Shade Gardening

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Gardening can be difficult if you don’t have a lot of sun in your yard. Trees and buildings or exposure on the north side only can be a problem. However, if you select shade loving plants, you can create a cool and colorful oasis in your own yard with these hardy plants.
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Step1

Look at your yard closely. Is there an area that is so shady that grass won’t grow there? Stop fighting it and put plants that actually want to grow there. You can cover up the bald spot beautifully and easily with hardy, shade loving plants. I noticed an area like this in my own yard in front of the shed. The shed blocked the afternoon sun, so only morning sun had a chance to touch area. It was nearly all exposed dirt with a few weeds.. Yuck!

Step2

Dig up the grass and weeds from the desired area. Think about the shape of the garden ahead of time. I happened to have some landscaping ties in the yard that were unused, so I used them as a border around the area I cleared in front of the shed.

Step3

Go to your local nursery. I really like Lowe’s for buying plants. They have reasonable prices (compared to local nurseries) and the tags on the plants make it very clear what kinds of conditions each plant prefers.

Step4

Think about some taller plants for the center or rear of your new garden bed. If it is up against a building, you’ll want to put the taller items closer to the building. If not, you’ll want to put them in the center.

Step5

Hosta are the backbone of a shade garden (perennial). They don’t have showy flowers, but have beautiful foliage that is very colorful on its own. There are many, many varieties. Some smaller, low growing hostas would look great as a border while the larger ones would make a great “mid size” foliage plant. Most hostas send up long stalks with purple or white flowers, which are pretty, but they don’t come close to the beauty of the leaves. Some are variegated green and white, others have a bluish tinge. Hostas will be very well established within about 5 years and at that point, can be split and moved around your yard or given away to friends. Hostas can also tolerate a decent amount of sun and poor soil conditions.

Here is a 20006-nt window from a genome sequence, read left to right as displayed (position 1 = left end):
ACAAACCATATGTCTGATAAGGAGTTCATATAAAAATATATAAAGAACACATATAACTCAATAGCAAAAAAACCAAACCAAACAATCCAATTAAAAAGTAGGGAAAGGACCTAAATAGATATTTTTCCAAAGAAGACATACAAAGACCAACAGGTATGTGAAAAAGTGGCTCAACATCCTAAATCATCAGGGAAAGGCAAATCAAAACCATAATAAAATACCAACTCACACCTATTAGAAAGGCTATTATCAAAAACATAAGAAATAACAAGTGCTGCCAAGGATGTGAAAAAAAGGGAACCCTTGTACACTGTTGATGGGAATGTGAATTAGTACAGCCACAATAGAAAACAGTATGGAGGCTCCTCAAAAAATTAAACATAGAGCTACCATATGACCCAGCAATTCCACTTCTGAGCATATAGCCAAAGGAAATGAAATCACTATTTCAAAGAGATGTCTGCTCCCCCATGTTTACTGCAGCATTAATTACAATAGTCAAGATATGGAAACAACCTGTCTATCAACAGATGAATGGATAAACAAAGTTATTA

Step6

ajugablackscallop_Thumb.jpg Another great shade plant (also a low growing perennial, for the border) is Black Scallop Ajuga. They have a very unique dark color with a hint of red and extremely shiny leaves.

Step7

japfern_Thumb.jpg Japanese silver painted fern Ferns are also a wonderful addition to your shade garden. They are slow growing and will grow to be a bit taller, generally than the hosta and ajuga, depending on the variety. They will live a long time and add wonderful texture to your shade garden once established. There are many varieties of ferns. See which ones can tolerate the cold in your area.

Step8

impatiens_Thumb.jpg Probably the easiest way to add some color to your shade garden is with impatiens. In hot or dry weather, you will need to water them frequently. Impatiens are annuals and come in pink, red and white and create a blanket of color with lots of blooms. I have an empty area in my shade garden reserved for them every year. Plant them scattered around whatever empty space is left and they will fill in very nicely, making mounds of color.

Step9

heart_Thumb.jpg Bleeding heart is another popular shade plant. The blooms last for a long time and they are very delicate looking. The plant can get quite tall, so they should be planted behind all the before mentioned plants. They can tolerate dry conditions.

Step10

joepye_Thumb.jpg Joe Pye Weed is a taller plant. It can tolerate very wet areas but does fine otherwise as well. It is a wild plant, so it is very hardy. I have seen them routinely on sale at Lowe’s. They have sprays of pink blossoms in the fall. Some varieties can grow over 5 feet tall!

Step11

pachy_Thumb.jpg Pachysandra makes a great shade loving, no mow ground cover. Some other interesting shade plants include: Jack in the pulpit, False Solomon’s Seat (has GOLD berries!), Mountain Laurel (a big bush), and Virginia Bluebells and Pachysandra(ground cover)

Step12

steppingstones_Thumb.jpg Try adding some strategically placed rocks and a birdbath or garden statue to your shade garden as well. Stepping stones surrounded by gravel are a nice (and useful) touch as well.

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